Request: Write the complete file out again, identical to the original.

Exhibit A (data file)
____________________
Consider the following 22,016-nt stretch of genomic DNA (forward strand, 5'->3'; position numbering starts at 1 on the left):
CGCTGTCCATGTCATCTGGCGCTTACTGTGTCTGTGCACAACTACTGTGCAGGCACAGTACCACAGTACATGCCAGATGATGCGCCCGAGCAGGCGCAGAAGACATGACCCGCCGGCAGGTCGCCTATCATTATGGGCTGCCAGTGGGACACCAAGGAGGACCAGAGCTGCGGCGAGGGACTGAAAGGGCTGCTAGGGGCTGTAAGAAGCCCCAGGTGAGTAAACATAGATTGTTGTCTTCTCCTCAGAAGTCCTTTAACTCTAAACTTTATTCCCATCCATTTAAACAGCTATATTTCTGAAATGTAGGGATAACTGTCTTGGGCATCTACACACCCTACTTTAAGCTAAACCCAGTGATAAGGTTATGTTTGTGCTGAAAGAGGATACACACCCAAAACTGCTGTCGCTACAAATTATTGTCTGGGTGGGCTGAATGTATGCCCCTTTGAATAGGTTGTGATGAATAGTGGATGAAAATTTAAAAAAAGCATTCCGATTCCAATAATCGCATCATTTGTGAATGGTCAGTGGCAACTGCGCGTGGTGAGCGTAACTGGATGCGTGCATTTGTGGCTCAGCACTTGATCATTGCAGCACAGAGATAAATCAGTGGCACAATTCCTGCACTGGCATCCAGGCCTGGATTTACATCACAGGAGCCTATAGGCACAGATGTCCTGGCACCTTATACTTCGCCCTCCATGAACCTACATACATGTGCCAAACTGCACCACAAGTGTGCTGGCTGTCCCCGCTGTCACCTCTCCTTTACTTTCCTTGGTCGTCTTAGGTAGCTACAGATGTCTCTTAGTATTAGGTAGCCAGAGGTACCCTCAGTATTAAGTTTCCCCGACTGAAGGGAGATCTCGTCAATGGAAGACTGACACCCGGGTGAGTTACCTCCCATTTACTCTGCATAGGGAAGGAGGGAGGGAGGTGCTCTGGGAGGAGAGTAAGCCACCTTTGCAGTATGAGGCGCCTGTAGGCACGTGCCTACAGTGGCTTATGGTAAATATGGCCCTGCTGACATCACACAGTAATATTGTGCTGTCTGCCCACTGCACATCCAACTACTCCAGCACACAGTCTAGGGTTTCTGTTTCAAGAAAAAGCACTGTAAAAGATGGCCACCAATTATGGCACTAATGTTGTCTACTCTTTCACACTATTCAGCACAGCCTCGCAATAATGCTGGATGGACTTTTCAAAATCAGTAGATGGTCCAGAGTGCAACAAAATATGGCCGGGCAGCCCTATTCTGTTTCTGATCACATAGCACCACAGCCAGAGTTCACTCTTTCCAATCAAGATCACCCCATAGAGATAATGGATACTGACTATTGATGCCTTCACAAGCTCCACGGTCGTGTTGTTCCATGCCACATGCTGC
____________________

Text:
Consider the following 22,016-nt stretch of genomic DNA (forward strand, 5'->3'; position numbering starts at 1 on the left):
CGCTGTCCATGTCATCTGGCGCTTACTGTGTCTGTGCACAACTACTGTGCAGGCACAGTACCACAGTACATGCCAGATGATGCGCCCGAGCAGGCGCAGAAGACATGACCCGCCGGCAGGTCGCCTATCATTATGGGCTGCCAGTGGGACACCAAGGAGGACCAGAGCTGCGGCGAGGGACTGAAAGGGCTGCTAGGGGCTGTAAGAAGCCCCAGGTGAGTAAACATAGATTGTTGTCTTCTCCTCAGAAGTCCTTTAACTCTAAACTTTATTCCCATCCATTTAAACAGCTATATTTCTGAAATGTAGGGATAACTGTCTTGGGCATCTACACACCCTACTTTAAGCTAAACCCAGTGATAAGGTTATGTTTGTGCTGAAAGAGGATACACACCCAAAACTGCTGTCGCTACAAATTATTGTCTGGGTGGGCTGAATGTATGCCCCTTTGAATAGGTTGTGATGAATAGTGGATGAAAATTTAAAAAAAGCATTCCGATTCCAATAATCGCATCATTTGTGAATGGTCAGTGGCAACTGCGCGTGGTGAGCGTAACTGGATGCGTGCATTTGTGGCTCAGCACTTGATCATTGCAGCACAGAGATAAATCAGTGGCACAATTCCTGCACTGGCATCCAGGCCTGGATTTACATCACAGGAGCCTATAGGCACAGATGTCCTGGCACCTTATACTTCGCCCTCCATGAACCTACATACATGTGCCAAACTGCACCACAAGTGTGCTGGCTGTCCCCGCTGTCACCTCTCCTTTACTTTCCTTGGTCGTCTTAGGTAGCTACAGATGTCTCTTAGTATTAGGTAGCCAGAGGTACCCTCAGTATTAAGTTTCCCCGACTGAAGGGAGATCTCGTCAATGGAAGACTGACACCCGGGTGAGTTACCTCCCATTTACTCTGCATAGGGAAGGAGGGAGGGAGGTGCTCTGGGAGGAGAGTAAGCCACCTTTGCAGTATGAGGCGCCTGTAGGCACGTGCCTACAGTGGCTTATGGTAAATATGGCCCTGCTGACATCACACAGTAATATTGTGCTGTCTGCCCACTGCACATCCAACTACTCCAGCACACAGTCTAGGGTTTCTGTTTCAAGAAAAAGCACTGTAAAAGATGGCCACCAATTATGGCACTAATGTTGTCTACTCTTTCACACTATTCAGCACAGCCTCGCAATAATGCTGGATGGACTTTTCAAAATCAGTAGATGGTCCAGAGTGCAACAAAATATGGCCGGGCAGCCCTATTCTGTTTCTGATCACATAGCACCACAGCCAGAGTTCACTCTTTCCAATCAAGATCACCCCATAGAGATAATGGATACTGACTATTGATGCCTTCACAAGCTCCACGGTCGTGTTGTTCCATGCCACATGCTGC